TAMPA — A 64-year-old bicyclist was killed before dawn Tuesday by a motorist who apparently could not see him in the dark.
It was the ninth bicycle fatality in recent months, stirring questions about bike safety and the notoriously dangerous streets of Tampa Bay.
Gena Torres, a senior transportation planner with Hillsborough County, said it pains her to see so many bicycle fatalities.
"It's sickening," she said. "There's fault on both sides, but our area seems to be very devoid of motorists who have consideration for the fact that there are cyclists sharing the road."
But motorists are not always to blame.
In this case, the unidentified bicyclist was riding north on U.S. 41, a stretch with no streetlights. He was wearing dark clothes, did not have lights on his bike and was not wearing a helmet, a passenger in the car that hit him said.
No one was charged in the accident, and no charges have been filed in most of the other eight bicycle fatalities since July.
In recent years, bicyclists in fatal crashes have been at fault more often than motorists, said Tampa police spokeswoman Andrea Davis.
In four fatal crashes handled by Tampa police this year, bicyclist error was blamed in one and shared blame with the driver in another, records show. Another crash was the driver's fault. In 2009, bicyclists caused two of three fatal bike crashes. In 2008, bicyclists were faulted in the city's two fatal bicycle accidents. The rest of the cases could not be determined.
In Tuesday's crash, Florida Highway Patrol troopers said the bicyclist was northbound on U.S. 41 about 5:15 a.m. near St. Paul Street, more than 90 minutes before sunrise. Troopers said the cyclist was riding in the outside lane of U.S. 41 when the right front of a Jeep driven by Kenneth Brown of Tampa struck the bike from behind.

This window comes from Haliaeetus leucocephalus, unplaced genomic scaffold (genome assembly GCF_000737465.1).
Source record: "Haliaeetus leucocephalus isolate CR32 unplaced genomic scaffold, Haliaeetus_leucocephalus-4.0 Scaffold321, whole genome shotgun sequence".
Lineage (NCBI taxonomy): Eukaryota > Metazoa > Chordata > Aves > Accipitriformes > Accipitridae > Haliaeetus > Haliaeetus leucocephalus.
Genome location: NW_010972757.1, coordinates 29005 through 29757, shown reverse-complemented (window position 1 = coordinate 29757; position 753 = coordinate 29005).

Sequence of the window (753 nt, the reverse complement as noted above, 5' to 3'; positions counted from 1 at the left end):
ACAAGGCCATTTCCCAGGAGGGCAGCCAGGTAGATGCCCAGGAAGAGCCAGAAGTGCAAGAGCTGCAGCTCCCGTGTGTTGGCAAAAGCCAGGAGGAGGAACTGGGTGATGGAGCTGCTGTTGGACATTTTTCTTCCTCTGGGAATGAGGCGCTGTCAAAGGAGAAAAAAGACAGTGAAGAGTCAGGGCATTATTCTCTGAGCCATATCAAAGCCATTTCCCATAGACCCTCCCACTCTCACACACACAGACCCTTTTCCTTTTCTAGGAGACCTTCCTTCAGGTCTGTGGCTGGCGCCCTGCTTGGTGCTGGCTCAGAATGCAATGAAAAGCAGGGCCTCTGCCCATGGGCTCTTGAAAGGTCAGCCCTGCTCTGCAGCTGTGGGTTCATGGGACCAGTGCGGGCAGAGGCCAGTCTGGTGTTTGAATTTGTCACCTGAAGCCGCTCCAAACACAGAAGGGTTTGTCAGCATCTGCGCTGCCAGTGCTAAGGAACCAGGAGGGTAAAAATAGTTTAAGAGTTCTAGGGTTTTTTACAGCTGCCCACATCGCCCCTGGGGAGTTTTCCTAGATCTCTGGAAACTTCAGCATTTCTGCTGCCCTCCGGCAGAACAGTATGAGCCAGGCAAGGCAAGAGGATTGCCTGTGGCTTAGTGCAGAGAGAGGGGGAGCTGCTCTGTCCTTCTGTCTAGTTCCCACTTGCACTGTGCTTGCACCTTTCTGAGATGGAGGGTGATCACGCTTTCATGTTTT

The cyclist was pushed onto the shoulder of the road and thrown into a power pole, striking it about 6 feet from the ground. The mangled bicycle landed to the side of the road. The man was pronounced dead at the scene.
Liz Brown sat on the curb with her head in her hands. Brown said her husband was driving them to get her favorite spiced coffee when the crash happened.
The couple didn't see the bicyclist in time to avoid the crash. "I just wish it wouldn't have happened," Mrs. Brown. "I wish he would have had lights on his bike."
Her husband nearly hit a car in the next lane as he tried to avoid the bicyclist, she said. "We swerved as much as we could," she said, wiping away tears.
Bicycling safety advocate Alan Snel said motorists and bicyclists must learn to properly share the road. And bicyclists need reflective clothing and lights on both wheels when riding in the dark.
"Light yourself up like a Christmas tree," Snel said.
Six cyclists died during a six-week stretch this summer. Tuesday's crash is the ninth fatal bicycle crash in recent months across the region. The other bicyclists killed were Anthony G. Weeks, 33; Diane Vega, 53; Kayoko Ishizuka, 30; Neil Alan Smith, 48; Stephen Allen Ivey, 52; Joe Dyals, 46; LeRoy "Roy" Collins Jr., 75; and Brad Ash, 41.
Torres said part of the solution is to add more bike lanes and take steps to slow traffic in certain areas.
"The solution is not just to try and rid the roads of bicyclists and put them on a trail," she said. "A bicycle is a vehicle."